Mobile network signals could be used to measure smoke levels and air quality

Mobile network signals could be used to measure smoke levels and air quality

A new study has revealed that mobile phone signals and data could potentially be used as a tool to identify bushfire smoke levels in the future.

Researchers from Monash University’s Department of Civil Engineering and School of Earth, Atmosphere and Environment teamed up with the Bureau of Meteorology and researchers from The Netherlands’ Delft University of Technology and Wageningen University, to carry out the study.

The researchers analysed the way phone signals fluctuated during the horrific 2019-2020 black summer bushfires within greater Melbourne.

As part of the study, which was led by Monash University’s Department of Civil Engineering research fellow Dr Adrien Guyot, the results showed that when large amounts of smoke formed, it acted as a “lid” and resulted in “irregular broadcast conditions” for radio links and other weather radars.

“Unique signal patterns were identified and shown to be related to these specific atmospheric conditions and smoke concentrations by analysing the received signal levels of these links,” the research said.

The research paper also revealed that using mobile phone signals could be a more affordable and accurate alternative to current tools that are used to measure air quality.

“Monitoring of air quality … is routinely conducted by governmental agencies using dedicated stations and instrumental setup … due to the prohibitive cost of maintaining air quality stations, local measurements … are scarce and often localised in densely populated urban areas,” it said.

Mobile phone signals are already being used as a way to accurately measure rainfall and humidity, the study said.

The research noted one drawback about this method, however, is that there could be inaccuracies caused by weather events such as rainfall or fog.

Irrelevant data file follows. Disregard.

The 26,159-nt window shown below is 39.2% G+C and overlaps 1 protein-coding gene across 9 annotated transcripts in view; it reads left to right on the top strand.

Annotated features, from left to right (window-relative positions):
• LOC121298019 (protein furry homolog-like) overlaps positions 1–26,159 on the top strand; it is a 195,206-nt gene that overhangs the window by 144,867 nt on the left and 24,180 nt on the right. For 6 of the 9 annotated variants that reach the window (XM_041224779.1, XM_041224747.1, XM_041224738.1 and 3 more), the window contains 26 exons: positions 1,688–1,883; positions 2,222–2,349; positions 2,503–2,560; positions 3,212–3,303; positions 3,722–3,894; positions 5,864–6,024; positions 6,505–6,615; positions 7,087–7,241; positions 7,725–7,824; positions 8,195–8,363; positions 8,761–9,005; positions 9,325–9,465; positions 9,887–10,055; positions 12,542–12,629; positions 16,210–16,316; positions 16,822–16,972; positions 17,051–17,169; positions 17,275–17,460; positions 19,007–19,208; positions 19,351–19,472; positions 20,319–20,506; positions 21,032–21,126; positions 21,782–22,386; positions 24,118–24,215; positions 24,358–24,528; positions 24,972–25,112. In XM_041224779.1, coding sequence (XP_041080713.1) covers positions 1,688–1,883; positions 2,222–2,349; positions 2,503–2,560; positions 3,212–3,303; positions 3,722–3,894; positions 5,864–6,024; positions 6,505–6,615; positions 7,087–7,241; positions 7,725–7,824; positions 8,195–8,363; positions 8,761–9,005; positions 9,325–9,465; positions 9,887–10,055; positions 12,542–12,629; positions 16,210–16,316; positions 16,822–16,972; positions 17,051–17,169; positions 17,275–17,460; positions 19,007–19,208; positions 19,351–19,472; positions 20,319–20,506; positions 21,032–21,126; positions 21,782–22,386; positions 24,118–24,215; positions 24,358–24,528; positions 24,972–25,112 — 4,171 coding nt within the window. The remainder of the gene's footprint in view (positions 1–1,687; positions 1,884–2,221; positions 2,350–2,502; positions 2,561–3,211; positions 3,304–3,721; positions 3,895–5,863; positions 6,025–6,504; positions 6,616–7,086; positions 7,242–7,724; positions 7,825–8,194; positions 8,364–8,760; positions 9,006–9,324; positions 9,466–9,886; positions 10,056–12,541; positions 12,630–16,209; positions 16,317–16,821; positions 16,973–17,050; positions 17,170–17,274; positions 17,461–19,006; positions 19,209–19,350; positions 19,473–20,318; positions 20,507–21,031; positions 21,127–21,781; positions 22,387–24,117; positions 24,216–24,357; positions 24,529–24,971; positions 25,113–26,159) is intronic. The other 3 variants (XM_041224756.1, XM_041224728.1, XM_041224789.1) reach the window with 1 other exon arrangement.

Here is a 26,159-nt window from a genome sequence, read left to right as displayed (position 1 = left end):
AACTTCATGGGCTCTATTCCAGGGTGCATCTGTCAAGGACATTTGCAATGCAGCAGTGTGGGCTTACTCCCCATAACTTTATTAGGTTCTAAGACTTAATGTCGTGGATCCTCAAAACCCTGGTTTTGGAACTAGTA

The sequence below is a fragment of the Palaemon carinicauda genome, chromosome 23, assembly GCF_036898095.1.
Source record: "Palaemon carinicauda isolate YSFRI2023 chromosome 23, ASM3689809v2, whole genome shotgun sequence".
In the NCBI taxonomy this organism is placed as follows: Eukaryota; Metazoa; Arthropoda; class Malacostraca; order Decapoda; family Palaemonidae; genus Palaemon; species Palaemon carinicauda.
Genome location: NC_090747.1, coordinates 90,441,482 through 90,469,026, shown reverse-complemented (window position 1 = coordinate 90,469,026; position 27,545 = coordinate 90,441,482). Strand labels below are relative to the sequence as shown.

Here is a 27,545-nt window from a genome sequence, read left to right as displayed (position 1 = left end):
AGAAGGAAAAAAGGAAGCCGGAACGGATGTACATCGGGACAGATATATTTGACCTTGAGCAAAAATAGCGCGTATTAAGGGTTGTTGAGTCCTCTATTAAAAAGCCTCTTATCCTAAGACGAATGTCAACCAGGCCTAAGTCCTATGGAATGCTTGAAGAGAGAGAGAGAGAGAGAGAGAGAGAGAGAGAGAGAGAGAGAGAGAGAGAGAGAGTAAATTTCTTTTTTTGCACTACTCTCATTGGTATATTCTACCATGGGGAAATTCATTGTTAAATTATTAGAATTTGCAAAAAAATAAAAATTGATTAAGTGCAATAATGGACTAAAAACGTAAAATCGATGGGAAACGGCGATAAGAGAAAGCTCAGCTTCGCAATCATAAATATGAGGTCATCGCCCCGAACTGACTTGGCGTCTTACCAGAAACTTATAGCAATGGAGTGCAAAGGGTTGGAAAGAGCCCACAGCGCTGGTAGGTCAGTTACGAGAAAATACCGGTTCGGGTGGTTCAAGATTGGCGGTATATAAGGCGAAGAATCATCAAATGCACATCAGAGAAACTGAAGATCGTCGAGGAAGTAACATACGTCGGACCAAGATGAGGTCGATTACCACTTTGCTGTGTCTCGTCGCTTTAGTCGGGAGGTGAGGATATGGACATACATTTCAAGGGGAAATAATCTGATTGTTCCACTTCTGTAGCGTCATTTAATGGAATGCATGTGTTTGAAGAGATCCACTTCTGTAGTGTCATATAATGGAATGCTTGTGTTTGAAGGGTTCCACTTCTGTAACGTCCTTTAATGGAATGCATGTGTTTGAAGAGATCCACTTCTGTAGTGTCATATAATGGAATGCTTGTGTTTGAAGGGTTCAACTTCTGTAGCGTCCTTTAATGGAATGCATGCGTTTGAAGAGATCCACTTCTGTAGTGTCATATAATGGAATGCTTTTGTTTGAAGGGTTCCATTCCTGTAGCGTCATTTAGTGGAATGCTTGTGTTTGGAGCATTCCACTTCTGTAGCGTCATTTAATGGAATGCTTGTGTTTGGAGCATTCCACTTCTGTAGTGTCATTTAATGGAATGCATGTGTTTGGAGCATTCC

“Future research should be conducted on these potentially simultaneous physical impacts on signal levels,” the paper stated.

Despite the drawback, Guyot believes that such smoke prediction capabilities could be used together with other technologies such as satellite remote sensing, weather radar, and remote sensing to warn residents about potential fire dangers.

“I can see this data being ingested in predictive capabilities no earlier than a couple of years from now, only once the technology and the understanding of processes will have reached maturity. This essentially depends on if adequate human resources and financial support are allocated to its development,” he said.

In the wake of the black summer bushfires, the federal government announced it would spend AU$37.1 million to improve the resiliency of the nation’s telco infrastructure.

In December, the company responsible for the roll out of the national broadband network unveiled its first disaster satellite service at Namadgi in the Australian Capital Territory, after the fires had  impacted 1% of all NBN services.

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